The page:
Food & Wine Classic: Successful chefs approach growth with caution
The Aspen Times
There was a time when the notion of owning a chain restaurant was something high-caliber chefs cringed at — they thought of the TGI Fridays and Olive Gardens of the world and knew they needed to do something very different.
Two panel discussions at the American Express Restaurant Trade Program on Friday as part of the Food & Wine Classic brought in big-name chefs to talk about the fine-casual trend in the restaurant industry as well as growth strategies for their businesses.
Danny Meyer, the restaurateur behind the global Shake Shack brand, said it was difficult for him the first time he heard someone refer to his restaurants as a chain. He also recalled being “freaked out” when he thought of opening a second or third restaurant.
But present-day chefs and restaurateurs such as Meyer aren’t so smug about chains anymore — mostly because so many of them operate chains now.
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In an intimate setting at the Hotel Jerome, attendees heard how many great chefs have struggled with their decisions to grow or not to grow.
Gabrielle Hamilton of the famed Prune restaurant in New York City, which opened in 1999, still operates just the one restaurant. Moderator Andrew Zimmern asked Hamilton and other chefs during the morning panel about their decision-making process — when do they say “yes,” and when do they know they need to say “no”?
For Hamilton, she has put a lot of thought into why she doesn’t want to expand.
“At this point, it’s just not what I want to do,” she said. “I do want to write books, pat my children on the head and see them. That’s a full day — that a full, low-paying day.”
For Jose Garces, who operates 19 restaurants, growth began when the right opportunities presented themselves. He’s raising two children and puts family first, and he said he’s been doing the restaurant thing long enough that he’s still able to live a pretty relaxed life.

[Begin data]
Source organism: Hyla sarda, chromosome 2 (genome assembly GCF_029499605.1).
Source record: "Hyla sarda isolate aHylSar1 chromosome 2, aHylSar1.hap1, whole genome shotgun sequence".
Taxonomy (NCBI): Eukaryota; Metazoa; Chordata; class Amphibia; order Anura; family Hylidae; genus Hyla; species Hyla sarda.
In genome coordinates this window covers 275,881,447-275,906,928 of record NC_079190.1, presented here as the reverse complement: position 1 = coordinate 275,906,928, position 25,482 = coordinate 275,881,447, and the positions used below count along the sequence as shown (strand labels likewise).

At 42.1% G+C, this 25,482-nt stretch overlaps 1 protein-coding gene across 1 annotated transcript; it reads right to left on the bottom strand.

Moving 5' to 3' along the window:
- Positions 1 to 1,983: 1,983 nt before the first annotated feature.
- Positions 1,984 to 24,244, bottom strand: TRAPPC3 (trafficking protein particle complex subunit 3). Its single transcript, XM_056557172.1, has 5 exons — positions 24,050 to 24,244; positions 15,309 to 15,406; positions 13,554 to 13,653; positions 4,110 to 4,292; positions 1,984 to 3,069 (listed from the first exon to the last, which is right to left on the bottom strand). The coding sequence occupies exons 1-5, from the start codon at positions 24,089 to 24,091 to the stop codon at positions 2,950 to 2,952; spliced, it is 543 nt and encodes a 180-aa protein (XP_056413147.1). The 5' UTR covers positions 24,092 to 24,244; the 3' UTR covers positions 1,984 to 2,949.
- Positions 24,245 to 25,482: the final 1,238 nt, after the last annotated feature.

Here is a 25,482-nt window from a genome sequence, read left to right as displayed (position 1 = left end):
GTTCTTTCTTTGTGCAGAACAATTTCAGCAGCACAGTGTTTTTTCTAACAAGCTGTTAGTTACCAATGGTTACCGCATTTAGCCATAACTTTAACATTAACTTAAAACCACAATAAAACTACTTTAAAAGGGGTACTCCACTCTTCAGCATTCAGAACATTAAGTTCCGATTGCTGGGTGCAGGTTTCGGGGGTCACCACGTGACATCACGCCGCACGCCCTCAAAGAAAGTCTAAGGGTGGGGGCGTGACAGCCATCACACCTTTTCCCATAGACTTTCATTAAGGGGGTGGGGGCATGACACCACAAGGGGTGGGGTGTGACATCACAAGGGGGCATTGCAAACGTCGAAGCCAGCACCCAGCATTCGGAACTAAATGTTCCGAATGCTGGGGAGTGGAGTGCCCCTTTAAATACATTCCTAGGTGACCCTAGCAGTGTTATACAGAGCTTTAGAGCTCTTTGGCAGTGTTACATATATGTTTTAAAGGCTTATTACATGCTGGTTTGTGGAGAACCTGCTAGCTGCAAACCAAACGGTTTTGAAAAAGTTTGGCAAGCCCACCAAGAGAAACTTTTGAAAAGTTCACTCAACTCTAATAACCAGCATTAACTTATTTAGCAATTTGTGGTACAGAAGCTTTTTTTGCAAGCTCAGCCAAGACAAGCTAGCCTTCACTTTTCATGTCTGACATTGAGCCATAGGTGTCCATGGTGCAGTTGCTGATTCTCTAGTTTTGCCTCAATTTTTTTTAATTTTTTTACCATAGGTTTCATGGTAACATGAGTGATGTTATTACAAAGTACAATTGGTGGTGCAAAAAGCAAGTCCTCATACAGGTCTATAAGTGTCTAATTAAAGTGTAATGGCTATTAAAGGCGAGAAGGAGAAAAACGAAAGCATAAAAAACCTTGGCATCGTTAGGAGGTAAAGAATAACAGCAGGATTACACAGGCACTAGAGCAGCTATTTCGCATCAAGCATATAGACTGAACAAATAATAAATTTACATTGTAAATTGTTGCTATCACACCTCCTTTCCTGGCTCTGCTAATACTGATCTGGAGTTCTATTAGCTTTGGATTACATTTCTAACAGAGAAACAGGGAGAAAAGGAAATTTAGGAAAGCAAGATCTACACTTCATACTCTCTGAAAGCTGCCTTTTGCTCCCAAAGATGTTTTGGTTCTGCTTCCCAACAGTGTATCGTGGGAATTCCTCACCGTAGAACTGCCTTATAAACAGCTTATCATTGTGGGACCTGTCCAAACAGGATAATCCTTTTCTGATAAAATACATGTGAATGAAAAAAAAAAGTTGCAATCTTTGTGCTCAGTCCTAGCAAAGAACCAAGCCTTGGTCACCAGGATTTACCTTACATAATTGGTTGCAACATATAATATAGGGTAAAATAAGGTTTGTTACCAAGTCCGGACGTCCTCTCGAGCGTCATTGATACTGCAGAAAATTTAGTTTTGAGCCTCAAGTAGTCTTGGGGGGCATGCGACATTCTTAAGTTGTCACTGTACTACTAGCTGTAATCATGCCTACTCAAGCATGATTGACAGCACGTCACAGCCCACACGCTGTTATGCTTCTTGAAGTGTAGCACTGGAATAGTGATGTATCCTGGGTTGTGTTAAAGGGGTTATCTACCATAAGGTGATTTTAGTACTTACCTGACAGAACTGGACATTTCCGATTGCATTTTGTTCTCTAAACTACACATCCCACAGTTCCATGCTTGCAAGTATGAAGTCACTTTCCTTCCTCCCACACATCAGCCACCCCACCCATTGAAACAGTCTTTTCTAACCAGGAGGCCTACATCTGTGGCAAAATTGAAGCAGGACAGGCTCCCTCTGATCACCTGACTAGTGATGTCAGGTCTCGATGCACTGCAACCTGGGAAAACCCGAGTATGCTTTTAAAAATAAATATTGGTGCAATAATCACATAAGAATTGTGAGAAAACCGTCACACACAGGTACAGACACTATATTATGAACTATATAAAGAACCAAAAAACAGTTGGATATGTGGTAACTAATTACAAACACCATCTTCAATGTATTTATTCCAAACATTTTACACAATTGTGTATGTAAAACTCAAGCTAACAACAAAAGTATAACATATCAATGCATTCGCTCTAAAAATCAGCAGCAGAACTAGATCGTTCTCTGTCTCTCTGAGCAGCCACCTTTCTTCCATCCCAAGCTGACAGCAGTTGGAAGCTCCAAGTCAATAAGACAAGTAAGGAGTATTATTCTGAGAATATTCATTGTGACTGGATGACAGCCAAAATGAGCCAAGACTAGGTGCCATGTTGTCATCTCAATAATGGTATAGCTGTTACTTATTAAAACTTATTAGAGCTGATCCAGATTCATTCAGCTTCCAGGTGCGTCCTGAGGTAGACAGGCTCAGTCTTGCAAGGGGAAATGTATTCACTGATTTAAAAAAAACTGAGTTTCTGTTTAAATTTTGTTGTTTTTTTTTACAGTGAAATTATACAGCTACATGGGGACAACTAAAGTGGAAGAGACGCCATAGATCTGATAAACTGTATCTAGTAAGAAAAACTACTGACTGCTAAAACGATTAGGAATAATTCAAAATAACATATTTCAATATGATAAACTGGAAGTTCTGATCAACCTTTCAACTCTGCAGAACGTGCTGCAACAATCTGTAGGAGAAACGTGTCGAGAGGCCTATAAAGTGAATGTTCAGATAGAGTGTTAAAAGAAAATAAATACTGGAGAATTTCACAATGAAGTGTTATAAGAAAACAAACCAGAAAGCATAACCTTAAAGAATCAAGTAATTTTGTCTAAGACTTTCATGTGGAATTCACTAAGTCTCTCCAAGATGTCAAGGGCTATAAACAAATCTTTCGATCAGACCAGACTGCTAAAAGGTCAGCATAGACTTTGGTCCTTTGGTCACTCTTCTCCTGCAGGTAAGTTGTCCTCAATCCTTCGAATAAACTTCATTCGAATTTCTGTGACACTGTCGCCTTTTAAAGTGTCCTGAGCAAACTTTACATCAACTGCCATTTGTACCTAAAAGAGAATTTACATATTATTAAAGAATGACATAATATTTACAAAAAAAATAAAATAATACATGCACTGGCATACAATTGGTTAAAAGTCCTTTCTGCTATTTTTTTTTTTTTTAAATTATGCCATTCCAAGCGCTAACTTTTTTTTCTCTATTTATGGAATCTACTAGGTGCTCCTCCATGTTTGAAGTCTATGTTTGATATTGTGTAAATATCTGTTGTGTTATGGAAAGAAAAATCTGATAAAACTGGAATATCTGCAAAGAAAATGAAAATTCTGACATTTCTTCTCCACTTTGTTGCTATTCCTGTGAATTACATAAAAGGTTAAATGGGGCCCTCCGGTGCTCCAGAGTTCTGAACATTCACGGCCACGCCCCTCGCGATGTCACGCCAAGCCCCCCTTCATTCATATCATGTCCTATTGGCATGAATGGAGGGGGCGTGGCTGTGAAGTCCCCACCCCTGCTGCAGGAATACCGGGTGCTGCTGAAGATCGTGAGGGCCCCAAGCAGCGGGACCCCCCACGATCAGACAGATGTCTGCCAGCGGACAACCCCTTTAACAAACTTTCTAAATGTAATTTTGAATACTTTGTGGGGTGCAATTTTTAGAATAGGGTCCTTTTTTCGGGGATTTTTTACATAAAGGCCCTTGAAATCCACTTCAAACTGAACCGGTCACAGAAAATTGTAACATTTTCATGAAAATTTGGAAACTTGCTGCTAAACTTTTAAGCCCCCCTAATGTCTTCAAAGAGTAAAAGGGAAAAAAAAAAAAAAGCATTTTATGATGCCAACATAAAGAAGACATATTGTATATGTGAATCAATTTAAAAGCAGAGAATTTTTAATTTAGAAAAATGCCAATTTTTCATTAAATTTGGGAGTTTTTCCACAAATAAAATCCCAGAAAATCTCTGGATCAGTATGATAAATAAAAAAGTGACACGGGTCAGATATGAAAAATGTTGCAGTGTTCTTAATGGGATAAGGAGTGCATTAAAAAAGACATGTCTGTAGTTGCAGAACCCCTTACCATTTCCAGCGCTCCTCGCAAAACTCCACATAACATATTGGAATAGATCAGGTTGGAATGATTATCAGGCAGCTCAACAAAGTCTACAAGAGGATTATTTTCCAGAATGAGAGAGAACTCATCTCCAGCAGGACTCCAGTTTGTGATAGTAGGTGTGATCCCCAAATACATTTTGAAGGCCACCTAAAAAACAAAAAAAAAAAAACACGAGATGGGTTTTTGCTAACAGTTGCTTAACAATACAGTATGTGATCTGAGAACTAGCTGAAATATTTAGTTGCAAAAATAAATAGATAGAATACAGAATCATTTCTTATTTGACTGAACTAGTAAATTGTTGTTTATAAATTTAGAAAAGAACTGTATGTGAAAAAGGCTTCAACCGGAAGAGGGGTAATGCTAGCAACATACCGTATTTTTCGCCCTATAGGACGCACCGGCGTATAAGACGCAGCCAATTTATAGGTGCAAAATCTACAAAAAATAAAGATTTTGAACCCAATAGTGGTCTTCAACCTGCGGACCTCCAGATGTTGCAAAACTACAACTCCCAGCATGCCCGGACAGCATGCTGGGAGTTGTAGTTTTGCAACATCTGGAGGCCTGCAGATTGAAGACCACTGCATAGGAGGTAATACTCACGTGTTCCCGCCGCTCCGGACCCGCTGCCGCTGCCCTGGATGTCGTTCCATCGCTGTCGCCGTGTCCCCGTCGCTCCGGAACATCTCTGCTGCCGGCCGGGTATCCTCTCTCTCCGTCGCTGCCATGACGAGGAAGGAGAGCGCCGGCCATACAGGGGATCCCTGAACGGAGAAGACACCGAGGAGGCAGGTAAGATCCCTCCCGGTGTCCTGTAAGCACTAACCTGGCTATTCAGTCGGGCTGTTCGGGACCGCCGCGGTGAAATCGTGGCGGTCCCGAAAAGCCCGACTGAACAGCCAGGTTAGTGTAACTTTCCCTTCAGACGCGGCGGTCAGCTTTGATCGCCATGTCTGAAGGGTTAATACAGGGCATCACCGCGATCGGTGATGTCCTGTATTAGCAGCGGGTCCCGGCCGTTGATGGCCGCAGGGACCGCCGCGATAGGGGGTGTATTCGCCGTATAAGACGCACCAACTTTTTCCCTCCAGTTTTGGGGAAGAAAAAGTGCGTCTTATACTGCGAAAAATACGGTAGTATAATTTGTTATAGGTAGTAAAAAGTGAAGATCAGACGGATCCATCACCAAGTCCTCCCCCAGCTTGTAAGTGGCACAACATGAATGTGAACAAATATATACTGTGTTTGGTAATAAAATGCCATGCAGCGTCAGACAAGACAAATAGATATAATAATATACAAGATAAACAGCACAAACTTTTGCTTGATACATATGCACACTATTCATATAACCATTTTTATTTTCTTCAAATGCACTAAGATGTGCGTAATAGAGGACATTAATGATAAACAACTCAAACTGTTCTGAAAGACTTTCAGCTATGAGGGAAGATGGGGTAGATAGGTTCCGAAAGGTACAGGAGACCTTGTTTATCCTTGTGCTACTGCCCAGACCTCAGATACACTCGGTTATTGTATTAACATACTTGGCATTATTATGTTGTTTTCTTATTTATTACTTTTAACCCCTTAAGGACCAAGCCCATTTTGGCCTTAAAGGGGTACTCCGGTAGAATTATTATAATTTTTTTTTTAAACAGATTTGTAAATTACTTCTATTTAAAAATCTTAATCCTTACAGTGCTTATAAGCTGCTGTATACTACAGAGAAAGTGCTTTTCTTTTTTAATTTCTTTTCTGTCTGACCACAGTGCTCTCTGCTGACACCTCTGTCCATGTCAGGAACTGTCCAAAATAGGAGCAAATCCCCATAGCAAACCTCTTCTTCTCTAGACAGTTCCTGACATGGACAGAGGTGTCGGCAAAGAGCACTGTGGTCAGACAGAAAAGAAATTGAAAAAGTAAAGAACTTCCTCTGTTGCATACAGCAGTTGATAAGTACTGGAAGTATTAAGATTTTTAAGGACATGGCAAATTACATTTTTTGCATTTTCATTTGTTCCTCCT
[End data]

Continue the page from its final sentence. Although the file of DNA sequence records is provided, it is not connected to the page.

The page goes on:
But nothing about the restaurant business is relaxed. New York chef/restaurateur Marcus Samuelsson admits that growth is difficult.
“I admire that,” he said to Garces. “I cannot live a relaxed life at all.”
Hamilton said she felt reassurance from the group, which featured Garces, Samuelsson and Michael White, about the anxiety she heard regarding expansion and growth.
Samuelsson said that five years after opening Red Rooster in Harlem, New York, it’s still a struggle.
“Every day is a fight,” he said. “It’s taken five years, and we’re not more stabilized today than when we opened.”
During the fine-casual discussion later in the day, Meyer joined Bobby Stuckey, Ashley Christensen and Rick Bayless for a chat about the explosion of fine-casual restaurants such as Shake Shack. Growth and expansion remained a major topic as the chefs talked about listening to their customers and delivering what they want.
Meyer said Shake Shack was a complete accident. He didn’t consciously build a business with the hopes or plans to turn it into a public company.
“We were told for years not to have more than one restaurant or we will not take you seriously as critics — that’s what we grew up in,” Meyer said.
But about a decade ago in the very room they were sitting in Friday, Meyer said someone had the vision to put someone from Cheesecake Factory, Applebee’s and IHOP on a panel at the trade show.
All of a sudden, he said chefs realized they needed and wanted what they had and vice versa.
Customers started defining the equation that would work for them. Rather than cheap, fast, low-quality food, they wanted to spend a little more time and money if it meant better quality.
“You get the quality and you’re willing to pay 80 percent less than a full-service meal, but maybe three times as much as fast food,” Meyer said.
Stuckey, of the fine-dining Frasca Food and Wine in Boulder, talked about the decision to open and expand his fast-casual Pizzeria Locale.
“We didn’t build Pizzeria Locale to do more — we did that one. We didn’t ever think of it as a multi-unit,” he said, adding that the company is just now adding its third location in five years. “You have to meditate on what you’re doing.”
Everyone nodded in agreement at that statement. These are chefs who are constantly thinking about quality not only in their food but also in their businesses.
“I had no real growth plan — I don’t really believe in long-term growth plans,” Bayless said. “They can derail you and encourage you to miss the good stuff along the way.”
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